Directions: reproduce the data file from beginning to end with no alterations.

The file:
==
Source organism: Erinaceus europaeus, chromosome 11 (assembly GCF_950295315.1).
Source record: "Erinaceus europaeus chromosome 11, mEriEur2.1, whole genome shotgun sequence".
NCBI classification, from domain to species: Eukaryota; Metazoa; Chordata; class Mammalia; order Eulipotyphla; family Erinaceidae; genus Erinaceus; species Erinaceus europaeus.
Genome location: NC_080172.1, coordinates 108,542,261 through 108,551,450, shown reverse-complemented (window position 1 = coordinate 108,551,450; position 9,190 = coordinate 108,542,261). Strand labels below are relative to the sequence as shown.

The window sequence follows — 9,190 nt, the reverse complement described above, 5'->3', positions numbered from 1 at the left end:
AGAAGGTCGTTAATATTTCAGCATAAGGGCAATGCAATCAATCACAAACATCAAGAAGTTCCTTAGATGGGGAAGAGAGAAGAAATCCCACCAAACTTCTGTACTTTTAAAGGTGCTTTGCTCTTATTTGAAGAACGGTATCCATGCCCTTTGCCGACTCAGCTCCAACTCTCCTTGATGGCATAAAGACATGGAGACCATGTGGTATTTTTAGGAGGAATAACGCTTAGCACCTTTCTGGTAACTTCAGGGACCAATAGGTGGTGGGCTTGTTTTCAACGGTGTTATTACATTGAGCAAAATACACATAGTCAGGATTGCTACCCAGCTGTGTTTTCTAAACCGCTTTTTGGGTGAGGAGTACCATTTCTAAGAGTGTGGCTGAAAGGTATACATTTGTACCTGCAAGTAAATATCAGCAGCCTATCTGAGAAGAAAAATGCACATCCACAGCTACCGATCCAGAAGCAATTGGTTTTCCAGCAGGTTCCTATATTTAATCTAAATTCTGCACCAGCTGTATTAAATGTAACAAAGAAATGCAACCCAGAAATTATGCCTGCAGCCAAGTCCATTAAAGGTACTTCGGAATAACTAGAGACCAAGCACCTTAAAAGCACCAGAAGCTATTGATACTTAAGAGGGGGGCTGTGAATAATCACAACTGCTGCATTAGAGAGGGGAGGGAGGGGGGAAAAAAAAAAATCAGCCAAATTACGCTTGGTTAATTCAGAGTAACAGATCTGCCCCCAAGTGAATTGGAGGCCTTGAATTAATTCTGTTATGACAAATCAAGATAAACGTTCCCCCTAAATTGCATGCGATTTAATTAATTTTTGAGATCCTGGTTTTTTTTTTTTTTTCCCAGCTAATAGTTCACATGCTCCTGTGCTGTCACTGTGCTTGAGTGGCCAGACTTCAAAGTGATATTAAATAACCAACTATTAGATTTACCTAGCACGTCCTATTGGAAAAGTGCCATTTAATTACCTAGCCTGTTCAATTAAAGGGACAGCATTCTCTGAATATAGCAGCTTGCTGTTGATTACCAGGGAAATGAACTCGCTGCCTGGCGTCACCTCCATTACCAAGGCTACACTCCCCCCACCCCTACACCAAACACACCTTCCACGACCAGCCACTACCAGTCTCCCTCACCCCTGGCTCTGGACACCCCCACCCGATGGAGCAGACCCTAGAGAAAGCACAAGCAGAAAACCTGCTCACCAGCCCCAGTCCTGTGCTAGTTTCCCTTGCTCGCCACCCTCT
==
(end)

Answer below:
Source organism: Erinaceus europaeus, chromosome 11 (assembly GCF_950295315.1).
Source record: "Erinaceus europaeus chromosome 11, mEriEur2.1, whole genome shotgun sequence".
NCBI classification, from domain to species: Eukaryota; Metazoa; Chordata; class Mammalia; order Eulipotyphla; family Erinaceidae; genus Erinaceus; species Erinaceus europaeus.
Genome location: NC_080172.1, coordinates 108,542,261 through 108,551,450, shown reverse-complemented (window position 1 = coordinate 108,551,450; position 9,190 = coordinate 108,542,261). Strand labels below are relative to the sequence as shown.

The window sequence follows — 9,190 nt, the reverse complement described above, 5'->3', positions numbered from 1 at the left end:
AGAAGGTCGTTAATATTTCAGCATAAGGGCAATGCAATCAATCACAAACATCAAGAAGTTCCTTAGATGGGGAAGAGAGAAGAAATCCCACCAAACTTCTGTACTTTTAAAGGTGCTTTGCTCTTATTTGAAGAACGGTATCCATGCCCTTTGCCGACTCAGCTCCAACTCTCCTTGATGGCATAAAGACATGGAGACCATGTGGTATTTTTAGGAGGAATAACGCTTAGCACCTTTCTGGTAACTTCAGGGACCAATAGGTGGTGGGCTTGTTTTCAACGGTGTTATTACATTGAGCAAAATACACATAGTCAGGATTGCTACCCAGCTGTGTTTTCTAAACCGCTTTTTGGGTGAGGAGTACCATTTCTAAGAGTGTGGCTGAAAGGTATACATTTGTACCTGCAAGTAAATATCAGCAGCCTATCTGAGAAGAAAAATGCACATCCACAGCTACCGATCCAGAAGCAATTGGTTTTCCAGCAGGTTCCTATATTTAATCTAAATTCTGCACCAGCTGTATTAAATGTAACAAAGAAATGCAACCCAGAAATTATGCCTGCAGCCAAGTCCATTAAAGGTACTTCGGAATAACTAGAGACCAAGCACCTTAAAAGCACCAGAAGCTATTGATACTTAAGAGGGGGGCTGTGAATAATCACAACTGCTGCATTAGAGAGGGGAGGGAGGGGGGAAAAAAAAAAATCAGCCAAATTACGCTTGGTTAATTCAGAGTAACAGATCTGCCCCCAAGTGAATTGGAGGCCTTGAATTAATTCTGTTATGACAAATCAAGATAAACGTTCCCCCTAAATTGCATGCGATTTAATTAATTTTTGAGATCCTGGTTTTTTTTTTTTTTTCCCAGCTAATAGTTCACATGCTCCTGTGCTGTCACTGTGCTTGAGTGGCCAGACTTCAAAGTGATATTAAATAACCAACTATTAGATTTACCTAGCACGTCCTATTGGAAAAGTGCCATTTAATTACCTAGCCTGTTCAATTAAAGGGACAGCATTCTCTGAATATAGCAGCTTGCTGTTGATTACCAGGGAAATGAACTCGCTGCCTGGCGTCACCTCCATTACCAAGGCTACACTCCCCCCACCCCTACACCAAACACACCTTCCACGACCAGCCACTACCAGTCTCCCTCACCCCTGGCTCTGGACACCCCCACCCGATGGAGCAGACCCTAGAGAAAGCACAAGCAGAAAACCTGCTCACCAGCCCCAGTCCTGTGCTAGTTTCCCTTGCTCGCCACCCTCT